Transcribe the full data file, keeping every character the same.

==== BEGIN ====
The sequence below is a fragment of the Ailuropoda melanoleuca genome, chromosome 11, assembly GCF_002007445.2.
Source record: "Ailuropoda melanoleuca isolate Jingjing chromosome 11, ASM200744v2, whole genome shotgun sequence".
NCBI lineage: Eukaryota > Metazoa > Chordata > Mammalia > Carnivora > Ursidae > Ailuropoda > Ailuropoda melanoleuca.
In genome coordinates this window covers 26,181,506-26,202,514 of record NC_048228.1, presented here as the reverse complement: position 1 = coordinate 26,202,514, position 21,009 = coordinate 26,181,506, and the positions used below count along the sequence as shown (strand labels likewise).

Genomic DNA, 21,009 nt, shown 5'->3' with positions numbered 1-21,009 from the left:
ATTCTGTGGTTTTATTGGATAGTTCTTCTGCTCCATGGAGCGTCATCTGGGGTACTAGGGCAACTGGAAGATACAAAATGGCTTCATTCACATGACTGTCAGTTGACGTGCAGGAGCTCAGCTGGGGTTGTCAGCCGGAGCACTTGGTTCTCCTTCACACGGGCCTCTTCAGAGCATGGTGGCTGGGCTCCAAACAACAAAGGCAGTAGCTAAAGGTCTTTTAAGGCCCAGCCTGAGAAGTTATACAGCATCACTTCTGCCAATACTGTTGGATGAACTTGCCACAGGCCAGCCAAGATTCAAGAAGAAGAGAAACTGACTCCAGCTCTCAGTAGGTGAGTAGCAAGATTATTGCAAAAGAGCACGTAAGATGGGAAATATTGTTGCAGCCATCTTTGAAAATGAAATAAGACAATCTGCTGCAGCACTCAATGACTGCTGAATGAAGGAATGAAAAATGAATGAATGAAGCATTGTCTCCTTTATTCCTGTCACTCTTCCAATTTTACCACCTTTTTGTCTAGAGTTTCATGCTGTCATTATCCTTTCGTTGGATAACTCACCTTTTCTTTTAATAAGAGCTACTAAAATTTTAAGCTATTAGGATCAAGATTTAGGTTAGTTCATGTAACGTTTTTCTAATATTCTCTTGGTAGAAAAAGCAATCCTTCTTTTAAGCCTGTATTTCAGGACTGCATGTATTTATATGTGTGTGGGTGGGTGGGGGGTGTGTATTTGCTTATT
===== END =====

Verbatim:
The sequence below is a fragment of the Ailuropoda melanoleuca genome, chromosome 11, assembly GCF_002007445.2.
Source record: "Ailuropoda melanoleuca isolate Jingjing chromosome 11, ASM200744v2, whole genome shotgun sequence".
NCBI lineage: Eukaryota > Metazoa > Chordata > Mammalia > Carnivora > Ursidae > Ailuropoda > Ailuropoda melanoleuca.
In genome coordinates this window covers 26,181,506-26,202,514 of record NC_048228.1, presented here as the reverse complement: position 1 = coordinate 26,202,514, position 21,009 = coordinate 26,181,506, and the positions used below count along the sequence as shown (strand labels likewise).

Genomic DNA, 21,009 nt, shown 5'->3' with positions numbered 1-21,009 from the left:
ATTCTGTGGTTTTATTGGATAGTTCTTCTGCTCCATGGAGCGTCATCTGGGGTACTAGGGCAACTGGAAGATACAAAATGGCTTCATTCACATGACTGTCAGTTGACGTGCAGGAGCTCAGCTGGGGTTGTCAGCCGGAGCACTTGGTTCTCCTTCACACGGGCCTCTTCAGAGCATGGTGGCTGGGCTCCAAACAACAAAGGCAGTAGCTAAAGGTCTTTTAAGGCCCAGCCTGAGAAGTTATACAGCATCACTTCTGCCAATACTGTTGGATGAACTTGCCACAGGCCAGCCAAGATTCAAGAAGAAGAGAAACTGACTCCAGCTCTCAGTAGGTGAGTAGCAAGATTATTGCAAAAGAGCACGTAAGATGGGAAATATTGTTGCAGCCATCTTTGAAAATGAAATAAGACAATCTGCTGCAGCACTCAATGACTGCTGAATGAAGGAATGAAAAATGAATGAATGAAGCATTGTCTCCTTTATTCCTGTCACTCTTCCAATTTTACCACCTTTTTGTCTAGAGTTTCATGCTGTCATTATCCTTTCGTTGGATAACTCACCTTTTCTTTTAATAAGAGCTACTAAAATTTTAAGCTATTAGGATCAAGATTTAGGTTAGTTCATGTAACGTTTTTCTAATATTCTCTTGGTAGAAAAAGCAATCCTTCTTTTAAGCCTGTATTTCAGGACTGCATGTATTTATATGTGTGTGGGTGGGTGGGGGGTGTGTATTTGCTTATT